Big Lessons in Small Packages – Pray vs. Prey

Let all bitterness, and wrath, and anger, and clamour, and evil speaking, be put away from you, with all malice: 32And be ye kind one to another, tenderhearted, forgiving one another, even as God for Christ’s sake hath forgiven you. Ephesians 4:31 – 32

One day while I was waiting for the light to change, a brown blur of feathers entered the intersection. Three sparrows were entangled in what resembled a World War II “dogfight.” Tragically, the embittered birds were so engulfed in warfare they never saw the vehicle that seconds later wiped out all three combatants in one fell swoop.

The analogy was inescapable. The misguided birds were so fixated on attacking each other they all lost their lives. Paul warned us, For we wrestle not against flesh and blood, but against principalities, against powers, against the rulers of the darkness of this world, against spiritual wickedness in high places (Eph. 6:12).

Our enemy is NOT each other! Satan is our foe, and a defeated one at that! He wants to destroy all hope of you spending eternity with Christ. But, “Ye are of God, little children, and have overcome them: because greater is he that is in you, than he that is in the world (I John 4:4).

Let brotherly love continue, building up rather than attacking each other. Let’s stop “warring” against each other or the enemy of our souls could easily destroy us “unawares!”

Sparrows are NOT birds of prey. Likewise, we should pray for, not prey on, each other.

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“Serminutes” – Sermon in a Minute.  One Minute Spiritual Sermonettes and Sermon Ideas  for Busy Christians, Pastors, Teachers, and Bible Students!  Visit our ABOUT PAGE  for details on what exactly that is. Thank you for visiting today! May the Lord richly bless you.  Rev. RD Mangold

Hippocratic or Hypocritcal?

In the 5th Century Hippocrates, the “Father of Western Medicine” penned the words to perhaps history’s oldest binding document, the Hippocratic Oath. A portion of this oath states, “I will do no harm or injustice to them [patients].” Graduating medical students swear, to the best of their ability, to cure their patient doing the least amount of harm in the process, and when possible strive not to further exacerbate the wound or condition.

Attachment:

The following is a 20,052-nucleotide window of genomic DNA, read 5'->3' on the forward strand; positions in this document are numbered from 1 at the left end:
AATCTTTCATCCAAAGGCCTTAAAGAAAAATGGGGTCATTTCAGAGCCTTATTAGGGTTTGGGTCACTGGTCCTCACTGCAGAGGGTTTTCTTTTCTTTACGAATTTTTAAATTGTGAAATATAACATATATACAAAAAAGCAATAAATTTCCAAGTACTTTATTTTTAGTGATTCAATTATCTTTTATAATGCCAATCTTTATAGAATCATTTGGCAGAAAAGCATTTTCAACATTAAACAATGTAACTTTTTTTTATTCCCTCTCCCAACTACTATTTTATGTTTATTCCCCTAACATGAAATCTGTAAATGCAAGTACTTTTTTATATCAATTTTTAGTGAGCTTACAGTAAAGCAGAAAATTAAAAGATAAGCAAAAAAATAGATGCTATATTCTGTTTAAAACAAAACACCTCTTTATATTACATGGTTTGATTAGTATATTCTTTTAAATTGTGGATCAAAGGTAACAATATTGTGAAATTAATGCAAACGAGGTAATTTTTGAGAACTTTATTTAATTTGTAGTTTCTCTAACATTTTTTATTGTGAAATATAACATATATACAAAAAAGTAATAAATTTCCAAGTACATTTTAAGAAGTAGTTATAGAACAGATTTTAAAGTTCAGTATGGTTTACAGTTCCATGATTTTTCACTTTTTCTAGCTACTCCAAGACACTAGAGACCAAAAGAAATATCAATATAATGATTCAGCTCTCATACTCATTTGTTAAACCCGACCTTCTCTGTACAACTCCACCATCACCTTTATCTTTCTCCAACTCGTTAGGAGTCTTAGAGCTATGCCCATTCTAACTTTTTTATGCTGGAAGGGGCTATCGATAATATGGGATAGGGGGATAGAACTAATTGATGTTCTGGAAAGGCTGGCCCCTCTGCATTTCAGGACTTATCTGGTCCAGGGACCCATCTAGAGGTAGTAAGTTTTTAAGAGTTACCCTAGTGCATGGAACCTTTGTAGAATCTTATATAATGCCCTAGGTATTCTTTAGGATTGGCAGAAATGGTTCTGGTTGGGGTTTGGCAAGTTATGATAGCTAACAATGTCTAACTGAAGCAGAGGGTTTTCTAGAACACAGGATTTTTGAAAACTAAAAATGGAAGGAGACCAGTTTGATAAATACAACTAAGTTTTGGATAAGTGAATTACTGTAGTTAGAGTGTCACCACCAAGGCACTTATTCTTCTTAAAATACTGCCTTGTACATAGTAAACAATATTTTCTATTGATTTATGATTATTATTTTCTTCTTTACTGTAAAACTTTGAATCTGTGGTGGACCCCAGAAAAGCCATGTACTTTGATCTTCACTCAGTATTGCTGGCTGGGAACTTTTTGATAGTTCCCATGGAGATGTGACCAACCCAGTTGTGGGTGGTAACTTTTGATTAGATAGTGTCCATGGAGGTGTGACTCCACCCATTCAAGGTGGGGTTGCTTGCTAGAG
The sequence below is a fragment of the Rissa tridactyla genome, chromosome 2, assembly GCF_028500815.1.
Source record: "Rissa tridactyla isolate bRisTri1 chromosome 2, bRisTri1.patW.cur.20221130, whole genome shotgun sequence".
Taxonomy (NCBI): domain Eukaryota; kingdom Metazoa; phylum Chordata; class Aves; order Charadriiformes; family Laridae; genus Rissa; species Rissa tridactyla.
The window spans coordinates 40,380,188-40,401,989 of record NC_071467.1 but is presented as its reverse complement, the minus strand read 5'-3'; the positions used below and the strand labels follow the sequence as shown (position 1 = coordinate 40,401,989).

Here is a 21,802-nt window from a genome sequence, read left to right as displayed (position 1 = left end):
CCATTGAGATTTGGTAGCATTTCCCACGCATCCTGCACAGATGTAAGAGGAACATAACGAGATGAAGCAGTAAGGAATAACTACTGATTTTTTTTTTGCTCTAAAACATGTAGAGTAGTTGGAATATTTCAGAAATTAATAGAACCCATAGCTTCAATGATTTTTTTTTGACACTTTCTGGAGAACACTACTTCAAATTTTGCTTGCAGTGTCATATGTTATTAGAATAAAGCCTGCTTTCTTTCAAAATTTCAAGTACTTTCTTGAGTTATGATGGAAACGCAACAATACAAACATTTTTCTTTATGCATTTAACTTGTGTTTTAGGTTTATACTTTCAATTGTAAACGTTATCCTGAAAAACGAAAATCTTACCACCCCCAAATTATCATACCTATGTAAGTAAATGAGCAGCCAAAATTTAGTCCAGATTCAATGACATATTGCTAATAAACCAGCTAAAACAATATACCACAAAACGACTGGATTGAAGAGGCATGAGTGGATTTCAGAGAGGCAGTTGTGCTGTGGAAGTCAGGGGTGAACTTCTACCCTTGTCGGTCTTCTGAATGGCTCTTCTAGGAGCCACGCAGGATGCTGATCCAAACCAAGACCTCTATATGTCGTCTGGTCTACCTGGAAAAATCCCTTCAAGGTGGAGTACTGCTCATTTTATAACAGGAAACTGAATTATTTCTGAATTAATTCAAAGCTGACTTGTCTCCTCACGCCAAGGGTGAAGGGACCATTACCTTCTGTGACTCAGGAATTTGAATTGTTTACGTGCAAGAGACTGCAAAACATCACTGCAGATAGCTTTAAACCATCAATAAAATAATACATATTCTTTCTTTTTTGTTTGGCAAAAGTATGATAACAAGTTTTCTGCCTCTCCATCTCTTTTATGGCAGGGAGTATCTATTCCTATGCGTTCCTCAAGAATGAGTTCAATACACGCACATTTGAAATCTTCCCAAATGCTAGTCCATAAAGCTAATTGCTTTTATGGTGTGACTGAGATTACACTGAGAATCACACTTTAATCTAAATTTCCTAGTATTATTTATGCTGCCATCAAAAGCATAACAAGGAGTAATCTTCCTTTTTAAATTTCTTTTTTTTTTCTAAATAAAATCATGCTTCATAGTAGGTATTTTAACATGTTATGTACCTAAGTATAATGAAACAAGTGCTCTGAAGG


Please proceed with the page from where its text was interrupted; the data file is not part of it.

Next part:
When a wayward sinner, who is bound by addictions, battered and abused by the world, and kicked to the proverbial curb of life, enters our doors, we’d do well to adhere to the Hippocratic Oath as Christians; DO NO HARM! How dare we sneer and thumb our noses at the mirror-image of who we were before Christ found us? Have we grown so accustomed to God’s blessings and favor that we’ve forgotten, but for the grace God we’d be in their very shoes?

Rather than take a “Hypocritical” approach of the priest and Levite, oblivious to the anguish and pain, let us adopt the Samaritan’s “Hippocratic” approach who was quick to provide healing to the wounded traveler – because…”such were some of you.”

Source Link to Hippocratic Oath Information: U.S. National Library of Medicine

 

“Serminutes” – Sermon in a Minute. A one minute spiritual pick-me-up for busy Christians!  Visit this POST for details on what exactly that is. Thank you for visiting today! May the Lord richly bless you. Rodger Mangold

God of the Leftovers

Therefore they gathered them together, and filled twelve baskets with the fragments of the five barley loaves, which remained over and above to them that had eaten. John 6:13

We live in a wasteful and disposable society. When we’re done with it, we toss it. Not so with Jesus. He told the disciples to gather up the fragments of this miracle of feeding the 5000. Doesn’t it sound strange that God, manifested in the flesh, who could fully create more of anything he wanted, is concerned about fragments?

I like to think Christ was concerned about gathering the 12 baskets of fragments because He wanted us to be concerned with the leftovers, the pieces nobody else wanted. Society is full of fragments of people whose hearts are hurting and looking for compassion. They feel they’re the leftovers or the parts no one else wants. The Greek woman told Jesus she was willing to settle for the fragments, or crumbs from the Master’s table; she knew even in the fragments, there was life; every morsel invaluable!

Don’t ignore the fragments – they’re important to God and they should be important to the very people who at one time were fragments themselves.

“Serminutes” – Sermon in a Minute. A one minute spiritual pick-me-up for busy Christians!  Visit this POST for details on what exactly that is. Thank you for visiting today! May the Lord richly bless you. Rodger Mangold

The Grip of Regret

Benjamin Franklin said, “In this world nothing can said to be certain, except death and taxes.” Aside from God being the most certain of all things in this world, I’ve another to add to Mr. Franklin’s list of certainties. If you’ve your wits about you, and you’ve lived any length of time on this planet you’re going to have regrets! Ironically, we often find our regrets don’t center on the things we’ve done as much as they do upon the things we’ve left undone; those moments we wish we would have acted differently, said something differently, or treated someone differently. Perhaps we left a kind word unsaid, or a kind act undone.

Life is going to be full of those moments without you adding more to that list. James teaches us, “He that knows to do good, and does it not, to him it is sin (4:17). Don’t frame your life by regrets for things done or undone. If God’s called you and you’re not answering that call…start NOW! If you’re doing something you shouldn’t…STOP IT! Allow the Holy Ghost full reign of your appetites, affections, and attitude. Another certainty to add to Mr. Franklin’s list…You’ll never regret serving God!

“Serminutes” – Sermon in a Minute. A one minute spiritual pick-me-up for busy Christians!  Visit this POST for details on what exactly that is. Thank you for visiting today! May the Lord richly bless you. Rodger Mangold